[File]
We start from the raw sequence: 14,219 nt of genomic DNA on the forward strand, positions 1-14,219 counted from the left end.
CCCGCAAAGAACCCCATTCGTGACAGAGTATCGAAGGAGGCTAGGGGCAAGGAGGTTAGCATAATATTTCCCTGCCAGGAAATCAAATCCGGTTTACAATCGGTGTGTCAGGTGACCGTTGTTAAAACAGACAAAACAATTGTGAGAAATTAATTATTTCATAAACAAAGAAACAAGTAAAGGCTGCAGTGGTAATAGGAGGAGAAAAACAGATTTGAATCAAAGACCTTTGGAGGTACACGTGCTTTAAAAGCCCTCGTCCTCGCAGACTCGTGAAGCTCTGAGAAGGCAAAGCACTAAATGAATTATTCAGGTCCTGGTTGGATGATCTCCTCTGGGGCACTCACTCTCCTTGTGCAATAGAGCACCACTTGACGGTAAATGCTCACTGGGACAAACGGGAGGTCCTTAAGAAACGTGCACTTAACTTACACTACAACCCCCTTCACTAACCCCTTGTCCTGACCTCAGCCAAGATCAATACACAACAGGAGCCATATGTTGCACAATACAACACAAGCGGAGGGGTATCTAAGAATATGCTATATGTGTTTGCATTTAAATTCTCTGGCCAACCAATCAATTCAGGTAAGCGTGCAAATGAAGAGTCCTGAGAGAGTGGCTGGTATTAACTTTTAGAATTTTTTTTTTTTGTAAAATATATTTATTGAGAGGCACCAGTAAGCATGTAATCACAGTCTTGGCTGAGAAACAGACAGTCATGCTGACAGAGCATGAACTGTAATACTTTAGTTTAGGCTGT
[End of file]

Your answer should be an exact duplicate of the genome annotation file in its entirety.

We start from the raw sequence: 14,219 nt of genomic DNA on the forward strand, positions 1-14,219 counted from the left end.
CCCGCAAAGAACCCCATTCGTGACAGAGTATCGAAGGAGGCTAGGGGCAAGGAGGTTAGCATAATATTTCCCTGCCAGGAAATCAAATCCGGTTTACAATCGGTGTGTCAGGTGACCGTTGTTAAAACAGACAAAACAATTGTGAGAAATTAATTATTTCATAAACAAAGAAACAAGTAAAGGCTGCAGTGGTAATAGGAGGAGAAAAACAGATTTGAATCAAAGACCTTTGGAGGTACACGTGCTTTAAAAGCCCTCGTCCTCGCAGACTCGTGAAGCTCTGAGAAGGCAAAGCACTAAATGAATTATTCAGGTCCTGGTTGGATGATCTCCTCTGGGGCACTCACTCTCCTTGTGCAATAGAGCACCACTTGACGGTAAATGCTCACTGGGACAAACGGGAGGTCCTTAAGAAACGTGCACTTAACTTACACTACAACCCCCTTCACTAACCCCTTGTCCTGACCTCAGCCAAGATCAATACACAACAGGAGCCATATGTTGCACAATACAACACAAGCGGAGGGGTATCTAAGAATATGCTATATGTGTTTGCATTTAAATTCTCTGGCCAACCAATCAATTCAGGTAAGCGTGCAAATGAAGAGTCCTGAGAGAGTGGCTGGTATTAACTTTTAGAATTTTTTTTTTTTGTAAAATATATTTATTGAGAGGCACCAGTAAGCATGTAATCACAGTCTTGGCTGAGAAACAGACAGTCATGCTGACAGAGCATGAACTGTAATACTTTAGTTTAGGCTGT